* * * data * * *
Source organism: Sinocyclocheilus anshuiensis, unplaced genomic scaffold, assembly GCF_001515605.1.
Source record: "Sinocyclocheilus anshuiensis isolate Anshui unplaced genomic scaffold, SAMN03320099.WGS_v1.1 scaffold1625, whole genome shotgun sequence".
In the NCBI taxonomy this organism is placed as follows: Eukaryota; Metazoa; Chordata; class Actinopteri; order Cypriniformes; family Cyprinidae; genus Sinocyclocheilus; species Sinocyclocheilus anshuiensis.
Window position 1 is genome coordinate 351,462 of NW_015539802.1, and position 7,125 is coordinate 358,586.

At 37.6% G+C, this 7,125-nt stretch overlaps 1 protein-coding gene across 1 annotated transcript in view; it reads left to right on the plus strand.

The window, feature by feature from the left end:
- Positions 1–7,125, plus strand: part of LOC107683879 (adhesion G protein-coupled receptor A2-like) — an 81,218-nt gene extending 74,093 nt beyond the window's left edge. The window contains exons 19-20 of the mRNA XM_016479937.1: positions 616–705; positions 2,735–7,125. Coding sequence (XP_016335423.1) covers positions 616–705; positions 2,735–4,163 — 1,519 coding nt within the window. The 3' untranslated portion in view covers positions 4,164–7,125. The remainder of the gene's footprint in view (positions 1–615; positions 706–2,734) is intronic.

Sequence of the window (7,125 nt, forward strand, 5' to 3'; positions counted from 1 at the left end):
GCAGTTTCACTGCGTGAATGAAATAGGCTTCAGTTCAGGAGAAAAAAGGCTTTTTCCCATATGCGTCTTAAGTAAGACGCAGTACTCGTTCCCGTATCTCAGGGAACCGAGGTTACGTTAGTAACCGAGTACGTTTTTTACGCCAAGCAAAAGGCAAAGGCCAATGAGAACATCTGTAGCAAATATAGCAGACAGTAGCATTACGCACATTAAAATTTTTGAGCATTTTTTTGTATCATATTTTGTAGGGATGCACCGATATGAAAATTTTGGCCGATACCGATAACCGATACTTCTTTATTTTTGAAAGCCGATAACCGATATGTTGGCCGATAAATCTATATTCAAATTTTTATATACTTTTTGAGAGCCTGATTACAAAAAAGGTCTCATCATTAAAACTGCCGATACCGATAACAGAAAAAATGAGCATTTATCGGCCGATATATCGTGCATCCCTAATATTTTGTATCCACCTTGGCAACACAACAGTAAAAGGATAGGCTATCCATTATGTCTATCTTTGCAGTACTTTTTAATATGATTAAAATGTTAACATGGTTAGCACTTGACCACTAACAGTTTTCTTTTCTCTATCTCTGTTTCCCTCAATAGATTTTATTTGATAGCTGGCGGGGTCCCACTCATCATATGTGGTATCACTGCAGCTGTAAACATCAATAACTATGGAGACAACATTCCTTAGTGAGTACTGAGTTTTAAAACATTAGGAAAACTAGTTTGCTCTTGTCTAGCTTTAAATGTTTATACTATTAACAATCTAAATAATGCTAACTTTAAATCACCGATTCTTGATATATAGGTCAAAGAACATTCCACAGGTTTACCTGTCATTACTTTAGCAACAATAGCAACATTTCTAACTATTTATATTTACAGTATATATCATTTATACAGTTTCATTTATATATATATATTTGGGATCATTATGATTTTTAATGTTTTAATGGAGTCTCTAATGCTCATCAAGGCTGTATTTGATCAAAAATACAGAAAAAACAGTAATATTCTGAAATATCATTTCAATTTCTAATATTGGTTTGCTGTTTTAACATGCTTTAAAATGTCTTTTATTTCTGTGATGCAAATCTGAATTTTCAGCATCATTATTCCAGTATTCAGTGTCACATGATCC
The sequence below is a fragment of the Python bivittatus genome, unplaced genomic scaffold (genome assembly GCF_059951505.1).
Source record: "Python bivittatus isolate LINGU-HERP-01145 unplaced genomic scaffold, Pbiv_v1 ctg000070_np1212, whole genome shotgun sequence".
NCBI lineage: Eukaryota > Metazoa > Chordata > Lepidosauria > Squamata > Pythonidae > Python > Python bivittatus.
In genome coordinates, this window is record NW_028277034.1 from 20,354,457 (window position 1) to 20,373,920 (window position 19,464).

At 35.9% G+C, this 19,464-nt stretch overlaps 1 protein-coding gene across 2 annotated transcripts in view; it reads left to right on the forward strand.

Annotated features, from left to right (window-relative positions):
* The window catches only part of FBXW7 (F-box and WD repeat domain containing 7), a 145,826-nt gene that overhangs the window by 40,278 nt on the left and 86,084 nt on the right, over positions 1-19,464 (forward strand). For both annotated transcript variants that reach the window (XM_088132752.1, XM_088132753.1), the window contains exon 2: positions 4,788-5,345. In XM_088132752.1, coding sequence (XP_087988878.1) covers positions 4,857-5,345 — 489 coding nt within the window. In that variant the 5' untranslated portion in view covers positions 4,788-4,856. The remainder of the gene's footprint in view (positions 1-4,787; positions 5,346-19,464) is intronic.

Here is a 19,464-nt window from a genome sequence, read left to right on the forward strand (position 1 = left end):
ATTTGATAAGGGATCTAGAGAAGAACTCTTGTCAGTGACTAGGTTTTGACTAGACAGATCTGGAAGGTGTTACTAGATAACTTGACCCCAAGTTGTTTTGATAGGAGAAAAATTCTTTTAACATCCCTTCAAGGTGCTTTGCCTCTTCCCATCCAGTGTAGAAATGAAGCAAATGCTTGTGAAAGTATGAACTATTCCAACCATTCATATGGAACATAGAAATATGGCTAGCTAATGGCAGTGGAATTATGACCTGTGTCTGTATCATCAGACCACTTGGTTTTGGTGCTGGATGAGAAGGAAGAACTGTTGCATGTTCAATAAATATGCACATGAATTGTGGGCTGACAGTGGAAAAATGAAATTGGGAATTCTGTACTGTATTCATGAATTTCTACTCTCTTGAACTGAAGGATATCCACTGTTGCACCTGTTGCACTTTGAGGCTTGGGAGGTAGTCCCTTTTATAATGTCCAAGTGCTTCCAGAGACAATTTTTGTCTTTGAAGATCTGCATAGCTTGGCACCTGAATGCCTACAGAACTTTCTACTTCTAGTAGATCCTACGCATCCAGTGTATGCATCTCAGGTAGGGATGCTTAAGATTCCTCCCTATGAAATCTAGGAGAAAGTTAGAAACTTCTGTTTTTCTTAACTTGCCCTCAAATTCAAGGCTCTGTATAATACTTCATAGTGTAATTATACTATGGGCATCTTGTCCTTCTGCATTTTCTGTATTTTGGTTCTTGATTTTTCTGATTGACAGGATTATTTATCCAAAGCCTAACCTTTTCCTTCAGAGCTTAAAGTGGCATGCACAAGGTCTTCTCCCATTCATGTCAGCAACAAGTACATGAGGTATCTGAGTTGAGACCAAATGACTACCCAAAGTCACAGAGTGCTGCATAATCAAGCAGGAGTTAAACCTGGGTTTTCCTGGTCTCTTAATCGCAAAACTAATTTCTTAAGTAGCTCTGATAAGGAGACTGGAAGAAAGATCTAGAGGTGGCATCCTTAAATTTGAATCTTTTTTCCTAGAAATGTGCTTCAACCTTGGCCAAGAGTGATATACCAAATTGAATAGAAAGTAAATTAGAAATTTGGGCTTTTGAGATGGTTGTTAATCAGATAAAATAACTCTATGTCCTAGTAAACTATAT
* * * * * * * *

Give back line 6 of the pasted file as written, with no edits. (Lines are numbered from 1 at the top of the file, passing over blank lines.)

The window, feature by feature from the left end: